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Electricity cut to shrinking Halifax homeless encampment as temperatures plunge

Halifax officials delivered on a promise Friday to cut electricity to the dozen or so people living in a homeless encampment set up last fall outside city hall. As of 9 a.m.
Volunteers clean up and check on residents remaining at the homeless encampment in Grand Parade in front of City Hall in Halifax on Monday, February 26, 2024. Halifax officials have cut electricity to the dozen or so people living in the encampment. THE CANADIAN PRESS/Darren Calabrese

Halifax officials delivered on a promise Friday to cut electricity to the dozen or so people living in a homeless encampment set up last fall outside city hall.

As of 9 a.m., all but one of the 12 remaining tents in the public square known as Grand Parade had no heat source as the temperature hovered around -11 C and a westerly wind made it feel like -19 C.

"Here we are on one of the coldest days of the year and they're turning off the power," said Steven Wilsack, a volunteer who for the past three months has been helping encampment residents. "The system is broken." 

Wilsack said he asked government officials to leave a generator running during the cold snap, but he said his request was ignored.

"This is just another trigger that is going to put people over the edge," Wilsack said in an interview as he surveyed the square from inside a parked truck. "People could freeze." He said one tent has a propane heater.

Among those staying at the site are a pregnant woman and her partner, another couple, one resident who is battling chronic pain and a number of other people who are dealing with mental illnesses or addictions, he said.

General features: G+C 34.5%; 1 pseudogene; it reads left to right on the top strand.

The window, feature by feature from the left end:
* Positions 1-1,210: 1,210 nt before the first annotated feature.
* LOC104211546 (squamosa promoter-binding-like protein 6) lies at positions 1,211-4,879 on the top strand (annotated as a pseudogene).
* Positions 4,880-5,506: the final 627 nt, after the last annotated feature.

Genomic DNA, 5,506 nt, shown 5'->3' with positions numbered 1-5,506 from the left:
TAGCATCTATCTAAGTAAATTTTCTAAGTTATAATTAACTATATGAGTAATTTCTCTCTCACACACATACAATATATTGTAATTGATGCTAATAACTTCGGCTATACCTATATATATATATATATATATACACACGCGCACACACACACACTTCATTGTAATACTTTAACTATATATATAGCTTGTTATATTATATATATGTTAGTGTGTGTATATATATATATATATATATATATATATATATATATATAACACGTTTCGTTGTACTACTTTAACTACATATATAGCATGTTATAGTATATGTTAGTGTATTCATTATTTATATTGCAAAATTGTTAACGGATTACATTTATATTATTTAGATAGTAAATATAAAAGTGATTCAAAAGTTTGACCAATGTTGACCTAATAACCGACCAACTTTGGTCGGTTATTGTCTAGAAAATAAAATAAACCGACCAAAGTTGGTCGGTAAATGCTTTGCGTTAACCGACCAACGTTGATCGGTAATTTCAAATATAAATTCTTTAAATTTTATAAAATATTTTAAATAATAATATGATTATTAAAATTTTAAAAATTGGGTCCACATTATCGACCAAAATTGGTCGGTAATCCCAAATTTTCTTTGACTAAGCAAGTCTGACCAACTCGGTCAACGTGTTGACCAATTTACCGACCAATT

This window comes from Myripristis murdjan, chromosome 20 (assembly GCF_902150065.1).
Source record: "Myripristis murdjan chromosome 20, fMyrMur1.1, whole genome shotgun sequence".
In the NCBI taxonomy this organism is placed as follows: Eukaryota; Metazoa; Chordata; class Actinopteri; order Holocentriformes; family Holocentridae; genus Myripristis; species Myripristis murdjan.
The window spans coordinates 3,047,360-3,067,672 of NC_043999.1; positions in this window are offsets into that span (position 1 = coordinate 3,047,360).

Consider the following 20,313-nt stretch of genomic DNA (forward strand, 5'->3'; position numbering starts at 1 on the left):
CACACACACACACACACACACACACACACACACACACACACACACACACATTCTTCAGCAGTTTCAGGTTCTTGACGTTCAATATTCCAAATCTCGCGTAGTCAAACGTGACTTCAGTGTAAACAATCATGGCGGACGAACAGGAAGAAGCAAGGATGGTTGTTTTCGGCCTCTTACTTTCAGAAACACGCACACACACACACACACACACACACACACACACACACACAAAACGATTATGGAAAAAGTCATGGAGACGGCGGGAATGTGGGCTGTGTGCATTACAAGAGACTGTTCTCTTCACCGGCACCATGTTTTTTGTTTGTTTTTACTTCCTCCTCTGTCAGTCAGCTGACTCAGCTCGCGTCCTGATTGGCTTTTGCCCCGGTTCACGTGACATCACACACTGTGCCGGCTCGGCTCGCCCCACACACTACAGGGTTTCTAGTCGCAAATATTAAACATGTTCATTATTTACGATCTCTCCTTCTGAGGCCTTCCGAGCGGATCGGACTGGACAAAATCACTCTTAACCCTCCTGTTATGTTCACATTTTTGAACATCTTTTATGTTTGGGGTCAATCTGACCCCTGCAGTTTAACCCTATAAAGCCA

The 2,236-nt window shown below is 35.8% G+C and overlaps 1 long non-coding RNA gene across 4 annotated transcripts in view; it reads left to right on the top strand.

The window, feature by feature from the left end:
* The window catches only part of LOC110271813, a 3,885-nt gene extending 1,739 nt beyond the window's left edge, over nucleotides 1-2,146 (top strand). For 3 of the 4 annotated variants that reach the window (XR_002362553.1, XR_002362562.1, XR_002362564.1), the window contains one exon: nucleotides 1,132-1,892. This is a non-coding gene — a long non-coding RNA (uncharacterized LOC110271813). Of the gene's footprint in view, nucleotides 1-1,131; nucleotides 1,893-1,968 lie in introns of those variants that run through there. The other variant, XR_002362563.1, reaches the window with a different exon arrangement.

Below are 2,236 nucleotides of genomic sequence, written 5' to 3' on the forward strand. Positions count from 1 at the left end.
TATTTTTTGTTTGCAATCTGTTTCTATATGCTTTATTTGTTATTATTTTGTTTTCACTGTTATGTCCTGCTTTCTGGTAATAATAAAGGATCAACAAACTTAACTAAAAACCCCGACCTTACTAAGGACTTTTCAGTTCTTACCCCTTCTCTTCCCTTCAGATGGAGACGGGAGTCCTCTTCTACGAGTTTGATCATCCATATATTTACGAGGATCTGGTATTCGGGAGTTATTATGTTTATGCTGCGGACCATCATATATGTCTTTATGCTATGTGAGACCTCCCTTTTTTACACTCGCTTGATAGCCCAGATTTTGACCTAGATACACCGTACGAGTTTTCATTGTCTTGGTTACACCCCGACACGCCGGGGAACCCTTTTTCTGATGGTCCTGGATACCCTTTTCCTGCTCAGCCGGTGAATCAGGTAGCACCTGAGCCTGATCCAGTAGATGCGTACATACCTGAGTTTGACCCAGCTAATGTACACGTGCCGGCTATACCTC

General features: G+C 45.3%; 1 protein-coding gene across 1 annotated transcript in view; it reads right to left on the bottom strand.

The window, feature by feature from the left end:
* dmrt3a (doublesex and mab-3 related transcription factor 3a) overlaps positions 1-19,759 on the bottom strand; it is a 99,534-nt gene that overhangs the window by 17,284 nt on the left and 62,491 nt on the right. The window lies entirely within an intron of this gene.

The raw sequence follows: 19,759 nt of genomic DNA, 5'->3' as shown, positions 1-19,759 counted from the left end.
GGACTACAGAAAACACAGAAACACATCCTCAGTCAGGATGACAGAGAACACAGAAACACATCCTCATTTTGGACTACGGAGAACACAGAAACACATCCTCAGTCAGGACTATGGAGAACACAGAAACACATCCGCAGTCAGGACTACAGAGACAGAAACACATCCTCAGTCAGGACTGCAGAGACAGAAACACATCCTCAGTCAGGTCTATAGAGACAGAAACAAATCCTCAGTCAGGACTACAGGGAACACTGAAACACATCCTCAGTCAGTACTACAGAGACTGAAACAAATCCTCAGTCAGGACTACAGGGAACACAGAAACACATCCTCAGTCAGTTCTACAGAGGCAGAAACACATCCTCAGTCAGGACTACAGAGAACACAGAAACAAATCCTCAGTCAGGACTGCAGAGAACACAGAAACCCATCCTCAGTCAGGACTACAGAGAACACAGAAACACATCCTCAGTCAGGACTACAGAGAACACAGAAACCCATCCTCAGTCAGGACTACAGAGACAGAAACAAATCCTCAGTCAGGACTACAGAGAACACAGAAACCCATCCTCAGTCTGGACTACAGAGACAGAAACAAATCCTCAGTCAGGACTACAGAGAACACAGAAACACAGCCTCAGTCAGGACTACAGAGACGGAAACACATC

"They are people who are broken," Wilsack said.

As winter was arriving last year, many of the tents in the square were kept warm with propane heaters. But a fire in January that injured one person raised concerns about safety, and most of the residents switched to electric heaters when the generator arrived.

On Feb. 7, however, the municipality tied eviction notices to tents in the square and did the same at another four of the region's 11 authorized encampments. The notice said the deadline to leave was this past Monday.

On Wednesday, the city followed up by announcing the electricity supply would be cut, and officials have said any personal items that have not been removed or packed for storage would be thrown out.

As the generator was shut down Friday, a six-metre long dumpster was placed in the middle of the snow-covered square, not far from the city's main war memorial.

City officials have said the encampments are a safety risk, and they say better housing options are available, including at the Halifax Forum, which offers a makeshift shelter with 70 beds in the north end of the city. 

However, some unhoused residents say the beds at the Forum — separated by curtains — are worse than tents because there's a lack of privacy and security.

"Personally, I wouldn't put my dog in the shelter," Wilsack said, adding that he's heard there continue to be problems at the Forum with drug abuse and violence. 

"A couple of residents have said it's even worse than a jail .... We have people here who look out for each other. They would rather stay in these conditions than put themselves in harm's way at a shelter."

Earlier this year, the Grand Parade encampment was home to as many as 30 people. That number dropped to 15 or 20 last week.

As of Wednesday, the city said about 29 people remained at unauthorized encampments.

Last month, Canada's federal housing advocate Marie-Josée Houle released a scathing report saying unhoused people have a fundamental right to live in encampments. She said that right is violated when authorities tear them down.

Houle said the spread of homeless encampments across the country is a national human rights crisis that is the result of Canada's "persistent failure" to protect people's right to housing, which Ottawa officially recognized in 2019.

In the meantime, authorities need to equip encampments with basic services, such as clean water and garbage removal, so residents can live in dignity, her report said.

This report by The Canadian Press was first published March 1, 2024.

Michael MacDonald, The Canadian Press

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